Uma espreitadela a dois horários de 10º ano na Alemanha:
Agora o caso de Leeds, de que não interessa apenas o horário mas o que é dito em seguida e que constitui uma forma muito diferente de encarar o currículo que implica mais mudanças mentais do que quaisquer outras.
She (Anna) has a 10-day cycle of classes, five periods per day, each lasting one hour. It is up to the teacher to dismiss students from class early enough for them to get to the next class on time. The daily “PM Registration” time is equivalent to a US “homeroom”, but Anna says clubs often meet during this time or it can be a time to take care of other school business.
And what are these gaps in the schedule where she has free periods? Who is watching her? …No one. She can go to the library, or the common room (which she has not noticed any staff member supervising, although administrative offices are nearby.) Or she can check herself out and walk home or into town (which she can also do during lunch.) It seems that the UK system treats a 16-year-old as a young adult, while 16-year-olds in the US are treated the same as much younger students.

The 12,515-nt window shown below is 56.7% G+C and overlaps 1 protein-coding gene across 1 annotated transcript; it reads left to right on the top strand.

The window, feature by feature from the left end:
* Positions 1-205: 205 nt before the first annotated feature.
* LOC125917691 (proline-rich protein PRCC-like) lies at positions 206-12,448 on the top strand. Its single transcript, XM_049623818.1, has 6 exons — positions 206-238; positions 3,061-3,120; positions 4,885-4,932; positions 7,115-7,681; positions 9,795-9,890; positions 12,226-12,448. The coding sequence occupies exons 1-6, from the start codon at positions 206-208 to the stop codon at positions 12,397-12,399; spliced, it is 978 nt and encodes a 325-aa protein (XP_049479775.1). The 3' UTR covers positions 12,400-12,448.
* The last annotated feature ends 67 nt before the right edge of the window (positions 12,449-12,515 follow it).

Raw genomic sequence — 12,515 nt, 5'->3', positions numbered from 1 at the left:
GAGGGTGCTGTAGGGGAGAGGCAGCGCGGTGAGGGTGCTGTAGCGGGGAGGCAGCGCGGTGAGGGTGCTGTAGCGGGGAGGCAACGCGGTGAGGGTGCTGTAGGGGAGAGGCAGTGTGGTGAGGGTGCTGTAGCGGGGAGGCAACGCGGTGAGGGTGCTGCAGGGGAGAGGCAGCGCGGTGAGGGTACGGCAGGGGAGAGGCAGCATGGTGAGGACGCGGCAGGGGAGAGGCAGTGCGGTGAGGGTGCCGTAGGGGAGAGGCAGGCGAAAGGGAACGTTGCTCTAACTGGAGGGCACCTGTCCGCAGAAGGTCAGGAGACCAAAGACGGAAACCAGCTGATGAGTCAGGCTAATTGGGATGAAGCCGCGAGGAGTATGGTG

Anna was allowed to choose all of her classes. Note that she is taking only 4 courses: Maths, Physics, Chemistry, and History. No courses are required, but students must choose their coursework carefully. Students work to prepare for A level qualifying exams. When they apply to university, they apply to a specific college course and will only be accepted into that field of study if they have earned the proper qualifications at A levels.